marketing co-ordinator who co-ordinates export orders and gives advice on domestic
market prices and trends. The marketing co-ordinator gathers statistics each season.

The NSW J-Cam has members all from the Alstonville/Lismore region of northern NSW.
They have their own marketing co-ordinator who concentrates on the domestic market.
This group deals mainly in African Prides. The domestic brand is “Sweet Nature” and the
export brand is “Jadefruit”. Both these brands are trademarked.

2. The Avocado Marketing Co-op (AMCL)

This group based on the Sunshine Coast have a custard apple marketing section that
markets under the brand of “Sunfresh”. They pack their own fruit to a set standard and
have a marketing co-ordinator that directs where their fruit is sent. They export Pinks

Promotion and market development

Prior to the implementation of the marketing levy in 2002, the only custard apples
promotion activity was through the NSW custard apple group of the Exotic Fruit Growers
Association. A voluntary levy from NSW growers funded supermarket taste test and
merchandising programs for about 6 years from 1988 to 1994.

Once Horticulture Australia Limited (HAL) was formed, it made it economically viable
for small industries to run a marketing program. A marketing levy of 20cents a carton
was implemented in 2002 and a marketing program commenced in 2002 with consumer
leaflets being developed, a PR program implemented and a Retail Development program

HAL runs all marketing programs funded by the national marketing levy. The levy was
adjusted in 2004 so that more funds went to R&D and less to marketing to fund the Retail
Development program. A Public Relations program has had excellent results. An
Influencer Program has had positive feedback but some question its long term benefits.
Levy funds collected for marketing are very small which limits the scope of promotion

If there is a decrease in production in the next few years, this could impact considerably
on the R&D and marketing programs as there would be reduced levies collected. Liaison
with similar sized industries may be an important consideration in the future.

Production Systems and processes

Custard apple production is highly labour intensive. Minimal mechanisation is possible
due to the delicate nature of the product. Consequently, production units are relatively
small and intensive.

The recent development of the KJ Pinks variety is expected to result in a significant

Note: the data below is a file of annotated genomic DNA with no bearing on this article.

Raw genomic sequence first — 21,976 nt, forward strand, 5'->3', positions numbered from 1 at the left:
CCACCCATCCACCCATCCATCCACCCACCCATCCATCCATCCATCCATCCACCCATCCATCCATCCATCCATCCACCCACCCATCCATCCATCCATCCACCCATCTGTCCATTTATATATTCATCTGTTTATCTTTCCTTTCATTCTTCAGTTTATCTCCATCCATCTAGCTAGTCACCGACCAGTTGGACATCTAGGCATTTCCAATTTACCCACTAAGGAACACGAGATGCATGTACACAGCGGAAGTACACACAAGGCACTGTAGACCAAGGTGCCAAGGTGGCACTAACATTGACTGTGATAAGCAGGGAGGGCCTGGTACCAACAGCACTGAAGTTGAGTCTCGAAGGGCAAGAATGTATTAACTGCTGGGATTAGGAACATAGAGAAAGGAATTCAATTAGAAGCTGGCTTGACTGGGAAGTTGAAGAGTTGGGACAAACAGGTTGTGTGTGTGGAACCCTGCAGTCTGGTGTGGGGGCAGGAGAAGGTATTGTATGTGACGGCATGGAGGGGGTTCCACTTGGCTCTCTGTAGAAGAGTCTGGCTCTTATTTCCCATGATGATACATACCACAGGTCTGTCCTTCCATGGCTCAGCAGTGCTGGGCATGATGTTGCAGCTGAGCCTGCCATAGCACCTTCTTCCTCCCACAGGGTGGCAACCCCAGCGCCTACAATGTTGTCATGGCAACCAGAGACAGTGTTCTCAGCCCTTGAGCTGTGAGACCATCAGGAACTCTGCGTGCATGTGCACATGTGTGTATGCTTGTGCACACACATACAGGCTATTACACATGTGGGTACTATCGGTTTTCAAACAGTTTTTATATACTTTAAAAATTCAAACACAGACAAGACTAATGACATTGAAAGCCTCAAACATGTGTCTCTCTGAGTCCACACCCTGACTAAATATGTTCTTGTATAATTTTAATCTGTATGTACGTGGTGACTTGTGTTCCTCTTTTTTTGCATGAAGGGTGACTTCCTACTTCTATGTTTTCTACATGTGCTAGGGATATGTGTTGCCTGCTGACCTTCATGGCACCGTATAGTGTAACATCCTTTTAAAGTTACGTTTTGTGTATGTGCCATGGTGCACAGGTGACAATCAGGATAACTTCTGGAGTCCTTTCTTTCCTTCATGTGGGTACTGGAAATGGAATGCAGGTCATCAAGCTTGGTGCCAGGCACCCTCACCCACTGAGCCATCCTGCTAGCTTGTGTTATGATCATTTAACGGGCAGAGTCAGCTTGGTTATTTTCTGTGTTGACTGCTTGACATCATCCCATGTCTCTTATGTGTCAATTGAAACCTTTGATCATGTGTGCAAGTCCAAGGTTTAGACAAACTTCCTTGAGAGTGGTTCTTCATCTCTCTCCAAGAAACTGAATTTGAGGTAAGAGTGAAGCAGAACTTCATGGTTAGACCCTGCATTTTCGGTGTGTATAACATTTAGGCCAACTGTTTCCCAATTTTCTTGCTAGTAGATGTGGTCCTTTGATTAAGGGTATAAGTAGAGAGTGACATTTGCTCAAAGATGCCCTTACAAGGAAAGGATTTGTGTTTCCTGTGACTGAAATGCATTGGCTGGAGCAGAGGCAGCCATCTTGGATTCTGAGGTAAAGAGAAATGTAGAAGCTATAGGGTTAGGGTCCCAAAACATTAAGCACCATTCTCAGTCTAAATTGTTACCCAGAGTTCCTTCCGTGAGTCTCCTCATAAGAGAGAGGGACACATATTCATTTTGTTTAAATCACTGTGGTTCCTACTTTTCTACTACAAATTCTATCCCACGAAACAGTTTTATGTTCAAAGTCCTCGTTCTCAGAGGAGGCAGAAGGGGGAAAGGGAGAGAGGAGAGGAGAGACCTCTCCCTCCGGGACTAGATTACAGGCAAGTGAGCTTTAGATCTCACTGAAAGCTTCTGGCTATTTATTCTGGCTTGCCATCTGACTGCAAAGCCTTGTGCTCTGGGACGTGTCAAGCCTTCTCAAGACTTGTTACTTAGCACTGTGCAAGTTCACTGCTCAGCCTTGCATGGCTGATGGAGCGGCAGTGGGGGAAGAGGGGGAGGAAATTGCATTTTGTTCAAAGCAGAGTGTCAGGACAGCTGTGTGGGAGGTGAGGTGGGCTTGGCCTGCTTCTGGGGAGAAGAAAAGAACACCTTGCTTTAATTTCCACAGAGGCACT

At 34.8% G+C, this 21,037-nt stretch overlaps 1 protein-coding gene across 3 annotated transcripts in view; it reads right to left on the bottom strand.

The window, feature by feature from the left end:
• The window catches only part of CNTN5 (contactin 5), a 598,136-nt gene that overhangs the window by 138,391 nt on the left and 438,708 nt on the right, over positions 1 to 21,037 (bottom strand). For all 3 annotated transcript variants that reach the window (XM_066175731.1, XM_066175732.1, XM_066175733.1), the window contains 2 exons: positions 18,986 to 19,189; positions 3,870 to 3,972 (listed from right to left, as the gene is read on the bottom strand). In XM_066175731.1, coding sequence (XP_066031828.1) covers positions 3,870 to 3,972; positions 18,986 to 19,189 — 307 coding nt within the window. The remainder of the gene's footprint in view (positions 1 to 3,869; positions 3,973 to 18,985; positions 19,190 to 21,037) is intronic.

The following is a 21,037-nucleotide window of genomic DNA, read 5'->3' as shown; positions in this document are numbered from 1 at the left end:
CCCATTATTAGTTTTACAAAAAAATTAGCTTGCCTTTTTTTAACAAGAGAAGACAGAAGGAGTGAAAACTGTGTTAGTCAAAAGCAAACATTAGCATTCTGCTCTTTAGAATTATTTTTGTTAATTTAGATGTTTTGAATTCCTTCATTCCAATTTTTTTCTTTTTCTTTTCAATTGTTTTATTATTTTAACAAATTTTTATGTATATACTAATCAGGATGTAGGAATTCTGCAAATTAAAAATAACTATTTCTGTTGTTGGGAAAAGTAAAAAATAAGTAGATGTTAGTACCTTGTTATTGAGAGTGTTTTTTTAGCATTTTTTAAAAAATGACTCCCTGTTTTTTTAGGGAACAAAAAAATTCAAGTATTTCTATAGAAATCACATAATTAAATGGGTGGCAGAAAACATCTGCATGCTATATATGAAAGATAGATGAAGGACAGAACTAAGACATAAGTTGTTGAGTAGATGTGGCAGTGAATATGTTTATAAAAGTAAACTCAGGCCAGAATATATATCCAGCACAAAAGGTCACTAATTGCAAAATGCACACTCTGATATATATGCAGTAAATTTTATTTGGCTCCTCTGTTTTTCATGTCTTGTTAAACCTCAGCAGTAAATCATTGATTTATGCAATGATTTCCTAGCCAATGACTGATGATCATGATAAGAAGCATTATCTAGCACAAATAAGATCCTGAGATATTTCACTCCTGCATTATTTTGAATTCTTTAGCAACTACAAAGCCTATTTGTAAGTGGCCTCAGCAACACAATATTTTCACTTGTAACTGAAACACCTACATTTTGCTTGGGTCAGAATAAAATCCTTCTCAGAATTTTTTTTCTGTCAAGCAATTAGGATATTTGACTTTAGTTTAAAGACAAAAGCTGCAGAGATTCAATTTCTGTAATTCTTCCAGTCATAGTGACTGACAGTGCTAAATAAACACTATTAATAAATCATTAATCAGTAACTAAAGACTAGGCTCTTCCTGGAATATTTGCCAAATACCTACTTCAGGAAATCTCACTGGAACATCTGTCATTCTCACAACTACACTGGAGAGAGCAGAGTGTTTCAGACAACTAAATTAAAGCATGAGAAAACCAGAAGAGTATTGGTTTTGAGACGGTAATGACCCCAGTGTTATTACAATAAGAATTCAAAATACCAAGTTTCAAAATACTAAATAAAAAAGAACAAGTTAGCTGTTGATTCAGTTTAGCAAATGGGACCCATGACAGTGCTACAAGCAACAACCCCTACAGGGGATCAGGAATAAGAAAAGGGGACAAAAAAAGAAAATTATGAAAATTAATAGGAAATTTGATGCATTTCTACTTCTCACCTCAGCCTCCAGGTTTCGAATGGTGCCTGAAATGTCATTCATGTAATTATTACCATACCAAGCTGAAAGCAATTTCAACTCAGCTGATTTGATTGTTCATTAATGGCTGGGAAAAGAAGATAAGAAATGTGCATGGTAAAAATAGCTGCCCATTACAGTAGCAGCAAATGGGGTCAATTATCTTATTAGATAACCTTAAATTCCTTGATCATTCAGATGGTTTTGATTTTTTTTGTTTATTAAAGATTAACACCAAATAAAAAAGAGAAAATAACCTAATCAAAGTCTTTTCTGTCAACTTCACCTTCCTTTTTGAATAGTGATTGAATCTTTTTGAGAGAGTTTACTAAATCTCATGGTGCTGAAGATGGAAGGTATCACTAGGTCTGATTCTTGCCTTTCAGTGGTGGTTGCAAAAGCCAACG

improvement in production efficiency.

The use of new tree training systems including trellising is currently under evaluation.

Current R&D is focused on improving productivity and quality.

Industry organisation and performance


The majority of custard apple growers are in the over 50’s years of age range. Some new
younger growers have entered the industry and some have taken over family farms.

Location and extend of production

Custard apples are produced predominantly on the Queensland and northern NSW coast.
Market throughput data indicates production is static or in decline. However, new
plantings of KJ Pinks are occurring. (insert data from Birdwood when available)

Pinks Mammoth Custard apples were first grown in the Redland Bay area of Queensland
in the late 1880’s. African Pride custard apples were introduced into the Bundaberg
region from East Africa in the 1950’s. The industry was seen as a cottage type industry
until in the late 1970’s/early 1980’s when there were large plantings of African Pride in
Northern NSW and Central Queensland. The industry grew steadily and tree numbers
peaked in the mid 1990’s. There were about 450 growers at this time. Many of these were
very small growers with only up to 100 trees. Many were also growing other crops and
custard apples were a very secondary crop.

In the 1980’s, a small group of growers in NSW attempted developing a Cherimoya
industry. Fino de Jete and El Bumpo were the main varieties planted. Unfortunately, at
about 10 years of age, the trees developed an uncontrollable anthracnose and died.

As of the end of 2004, the ACAGA data base showed;